Editor's Correspondence |

Empiric Therapy for Noncardiac Chest Pain

David E. Langdon, MD
Arch Intern Med. 2000;160(21):3331. doi:.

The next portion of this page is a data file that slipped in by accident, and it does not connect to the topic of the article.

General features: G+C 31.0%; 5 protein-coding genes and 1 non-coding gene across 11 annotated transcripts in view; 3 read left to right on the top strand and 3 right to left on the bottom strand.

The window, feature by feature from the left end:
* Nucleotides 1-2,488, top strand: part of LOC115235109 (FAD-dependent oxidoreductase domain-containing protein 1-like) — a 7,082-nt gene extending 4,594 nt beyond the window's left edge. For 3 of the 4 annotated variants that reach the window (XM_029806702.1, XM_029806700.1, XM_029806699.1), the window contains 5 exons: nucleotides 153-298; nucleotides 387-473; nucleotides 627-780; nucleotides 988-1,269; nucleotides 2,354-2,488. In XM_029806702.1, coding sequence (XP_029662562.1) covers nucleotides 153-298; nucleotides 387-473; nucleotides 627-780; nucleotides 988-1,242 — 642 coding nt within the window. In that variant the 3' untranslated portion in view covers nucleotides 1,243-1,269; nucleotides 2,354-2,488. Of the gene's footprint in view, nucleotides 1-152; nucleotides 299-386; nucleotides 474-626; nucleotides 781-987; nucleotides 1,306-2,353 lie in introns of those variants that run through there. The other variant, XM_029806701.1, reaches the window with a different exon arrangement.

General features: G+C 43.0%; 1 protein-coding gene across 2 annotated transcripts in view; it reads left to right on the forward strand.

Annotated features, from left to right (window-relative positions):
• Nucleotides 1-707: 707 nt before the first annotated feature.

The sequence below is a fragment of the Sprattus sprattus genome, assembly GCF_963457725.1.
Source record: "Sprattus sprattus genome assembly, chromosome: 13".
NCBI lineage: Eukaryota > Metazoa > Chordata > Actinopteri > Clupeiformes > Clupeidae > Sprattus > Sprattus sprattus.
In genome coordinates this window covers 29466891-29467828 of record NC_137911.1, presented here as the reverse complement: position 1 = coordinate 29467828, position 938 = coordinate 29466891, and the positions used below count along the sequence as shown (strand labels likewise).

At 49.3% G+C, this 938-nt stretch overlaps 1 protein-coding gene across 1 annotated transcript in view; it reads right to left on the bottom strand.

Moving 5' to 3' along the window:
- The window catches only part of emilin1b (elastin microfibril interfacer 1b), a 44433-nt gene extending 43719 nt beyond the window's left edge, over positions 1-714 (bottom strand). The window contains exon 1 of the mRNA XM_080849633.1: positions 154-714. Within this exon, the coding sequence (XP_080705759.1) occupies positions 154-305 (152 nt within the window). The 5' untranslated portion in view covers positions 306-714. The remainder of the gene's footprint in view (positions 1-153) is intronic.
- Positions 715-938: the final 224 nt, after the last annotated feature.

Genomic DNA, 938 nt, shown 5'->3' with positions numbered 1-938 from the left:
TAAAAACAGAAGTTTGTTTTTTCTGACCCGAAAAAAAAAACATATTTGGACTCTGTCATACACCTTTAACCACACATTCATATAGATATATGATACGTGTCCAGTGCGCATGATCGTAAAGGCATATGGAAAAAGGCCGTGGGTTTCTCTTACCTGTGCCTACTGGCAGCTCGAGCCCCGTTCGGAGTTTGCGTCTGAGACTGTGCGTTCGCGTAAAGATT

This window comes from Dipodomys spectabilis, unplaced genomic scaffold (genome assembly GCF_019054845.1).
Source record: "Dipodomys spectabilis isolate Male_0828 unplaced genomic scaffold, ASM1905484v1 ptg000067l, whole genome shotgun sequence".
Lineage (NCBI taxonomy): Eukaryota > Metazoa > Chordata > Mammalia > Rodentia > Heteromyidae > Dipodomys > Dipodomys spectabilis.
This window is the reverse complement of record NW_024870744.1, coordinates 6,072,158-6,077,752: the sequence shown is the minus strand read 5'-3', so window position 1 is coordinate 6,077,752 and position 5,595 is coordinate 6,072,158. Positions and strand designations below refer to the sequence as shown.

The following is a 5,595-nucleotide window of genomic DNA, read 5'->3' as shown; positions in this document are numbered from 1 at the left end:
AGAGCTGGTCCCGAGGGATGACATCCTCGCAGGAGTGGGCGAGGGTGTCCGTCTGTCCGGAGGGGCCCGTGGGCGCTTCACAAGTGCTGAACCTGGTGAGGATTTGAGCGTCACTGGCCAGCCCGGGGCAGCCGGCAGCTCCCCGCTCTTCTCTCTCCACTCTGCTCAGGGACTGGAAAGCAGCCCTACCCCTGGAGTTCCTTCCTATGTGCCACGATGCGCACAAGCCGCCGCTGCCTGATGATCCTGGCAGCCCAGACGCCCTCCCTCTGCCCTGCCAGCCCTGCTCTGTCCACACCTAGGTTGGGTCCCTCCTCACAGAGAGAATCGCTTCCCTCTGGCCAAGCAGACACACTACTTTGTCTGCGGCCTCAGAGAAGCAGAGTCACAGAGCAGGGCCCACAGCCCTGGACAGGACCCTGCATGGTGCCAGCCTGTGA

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Angiographically normal persons, usually women, who suffer often severe heart-type pain have long frustrated cardiologists. As Borzecki and colleagues noted,1 gastroenterologists have comprehensively studied noncardiac chest pain (NCCP). Such studies, besides being expensive, invasive, and nontherapeutic, have resulted in findings that have correlated poorly with pain episodes. My experience with NCCP dates back to 1964. Disgruntled, a dozen years ago, I switched to trials of varied therapies, avoiding most inquisitions. In my community practice, in contrast to Borzecki and colleagues' model, NCCP too often is not helped by today's vogue treatment: acid suppression. Although Borzecki and coworkers considered and cited other less documented options,1 they ended up offering too little, only that! To me, irrespective of "infallible" cardiac studies, safety dictates beginning treatment not with acid suppressives, but with vasodilators. Even if sublingual nitroglycerin therapy fails, my cookbook favors dilatory calcium channel blockers, which may be of benefit in at least 20% of cases! Costs and timing in diagnostic and therapeutic trials are pain and frequency dependent: more often, equals faster decisions.

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